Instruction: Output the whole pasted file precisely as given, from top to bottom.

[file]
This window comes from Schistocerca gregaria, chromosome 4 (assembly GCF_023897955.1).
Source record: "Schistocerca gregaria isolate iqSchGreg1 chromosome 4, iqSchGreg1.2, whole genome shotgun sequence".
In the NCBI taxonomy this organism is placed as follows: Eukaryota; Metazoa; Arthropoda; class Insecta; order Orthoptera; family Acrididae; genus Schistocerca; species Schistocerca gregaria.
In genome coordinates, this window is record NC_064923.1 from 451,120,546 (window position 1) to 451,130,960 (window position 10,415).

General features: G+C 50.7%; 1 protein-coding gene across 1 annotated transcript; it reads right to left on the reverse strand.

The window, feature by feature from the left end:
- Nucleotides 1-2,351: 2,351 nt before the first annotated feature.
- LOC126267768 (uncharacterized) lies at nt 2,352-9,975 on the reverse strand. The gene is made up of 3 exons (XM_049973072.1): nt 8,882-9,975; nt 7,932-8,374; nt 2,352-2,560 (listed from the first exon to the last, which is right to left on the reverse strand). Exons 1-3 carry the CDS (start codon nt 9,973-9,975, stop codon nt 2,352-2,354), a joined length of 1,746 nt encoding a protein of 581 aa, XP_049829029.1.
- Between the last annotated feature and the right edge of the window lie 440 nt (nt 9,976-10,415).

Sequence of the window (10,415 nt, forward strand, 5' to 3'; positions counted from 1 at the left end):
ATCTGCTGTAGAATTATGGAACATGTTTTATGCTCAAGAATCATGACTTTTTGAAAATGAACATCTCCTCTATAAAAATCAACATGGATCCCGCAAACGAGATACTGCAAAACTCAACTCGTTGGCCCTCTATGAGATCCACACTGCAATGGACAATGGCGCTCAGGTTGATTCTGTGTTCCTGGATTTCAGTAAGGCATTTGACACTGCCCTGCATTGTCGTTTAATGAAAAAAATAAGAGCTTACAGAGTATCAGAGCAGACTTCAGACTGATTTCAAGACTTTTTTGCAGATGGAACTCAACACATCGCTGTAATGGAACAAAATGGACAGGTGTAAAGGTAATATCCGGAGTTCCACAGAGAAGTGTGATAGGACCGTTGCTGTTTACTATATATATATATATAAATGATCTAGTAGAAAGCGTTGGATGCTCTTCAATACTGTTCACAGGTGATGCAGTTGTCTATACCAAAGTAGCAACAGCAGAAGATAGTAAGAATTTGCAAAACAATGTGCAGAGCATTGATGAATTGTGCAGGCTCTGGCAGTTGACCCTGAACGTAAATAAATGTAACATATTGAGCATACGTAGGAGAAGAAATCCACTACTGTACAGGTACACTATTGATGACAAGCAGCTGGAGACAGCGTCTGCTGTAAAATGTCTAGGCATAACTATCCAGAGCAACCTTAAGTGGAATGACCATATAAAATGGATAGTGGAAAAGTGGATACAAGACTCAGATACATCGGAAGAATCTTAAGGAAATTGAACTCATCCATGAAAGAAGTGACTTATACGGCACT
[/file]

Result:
This window comes from Schistocerca gregaria, chromosome 4 (assembly GCF_023897955.1).
Source record: "Schistocerca gregaria isolate iqSchGreg1 chromosome 4, iqSchGreg1.2, whole genome shotgun sequence".
In the NCBI taxonomy this organism is placed as follows: Eukaryota; Metazoa; Arthropoda; class Insecta; order Orthoptera; family Acrididae; genus Schistocerca; species Schistocerca gregaria.
In genome coordinates, this window is record NC_064923.1 from 451,120,546 (window position 1) to 451,130,960 (window position 10,415).

General features: G+C 50.7%; 1 protein-coding gene across 1 annotated transcript; it reads right to left on the reverse strand.

The window, feature by feature from the left end:
- Nucleotides 1-2,351: 2,351 nt before the first annotated feature.
- LOC126267768 (uncharacterized) lies at nt 2,352-9,975 on the reverse strand. The gene is made up of 3 exons (XM_049973072.1): nt 8,882-9,975; nt 7,932-8,374; nt 2,352-2,560 (listed from the first exon to the last, which is right to left on the reverse strand). Exons 1-3 carry the CDS (start codon nt 9,973-9,975, stop codon nt 2,352-2,354), a joined length of 1,746 nt encoding a protein of 581 aa, XP_049829029.1.
- Between the last annotated feature and the right edge of the window lie 440 nt (nt 9,976-10,415).

Sequence of the window (10,415 nt, forward strand, 5' to 3'; positions counted from 1 at the left end):
ATCTGCTGTAGAATTATGGAACATGTTTTATGCTCAAGAATCATGACTTTTTGAAAATGAACATCTCCTCTATAAAAATCAACATGGATCCCGCAAACGAGATACTGCAAAACTCAACTCGTTGGCCCTCTATGAGATCCACACTGCAATGGACAATGGCGCTCAGGTTGATTCTGTGTTCCTGGATTTCAGTAAGGCATTTGACACTGCCCTGCATTGTCGTTTAATGAAAAAAATAAGAGCTTACAGAGTATCAGAGCAGACTTCAGACTGATTTCAAGACTTTTTTGCAGATGGAACTCAACACATCGCTGTAATGGAACAAAATGGACAGGTGTAAAGGTAATATCCGGAGTTCCACAGAGAAGTGTGATAGGACCGTTGCTGTTTACTATATATATATATATAAATGATCTAGTAGAAAGCGTTGGATGCTCTTCAATACTGTTCACAGGTGATGCAGTTGTCTATACCAAAGTAGCAACAGCAGAAGATAGTAAGAATTTGCAAAACAATGTGCAGAGCATTGATGAATTGTGCAGGCTCTGGCAGTTGACCCTGAACGTAAATAAATGTAACATATTGAGCATACGTAGGAGAAGAAATCCACTACTGTACAGGTACACTATTGATGACAAGCAGCTGGAGACAGCGTCTGCTGTAAAATGTCTAGGCATAACTATCCAGAGCAACCTTAAGTGGAATGACCATATAAAATGGATAGTGGAAAAGTGGATACAAGACTCAGATACATCGGAAGAATCTTAAGGAAATTGAACTCATCCATGAAAGAAGTGACTTATACGGCACT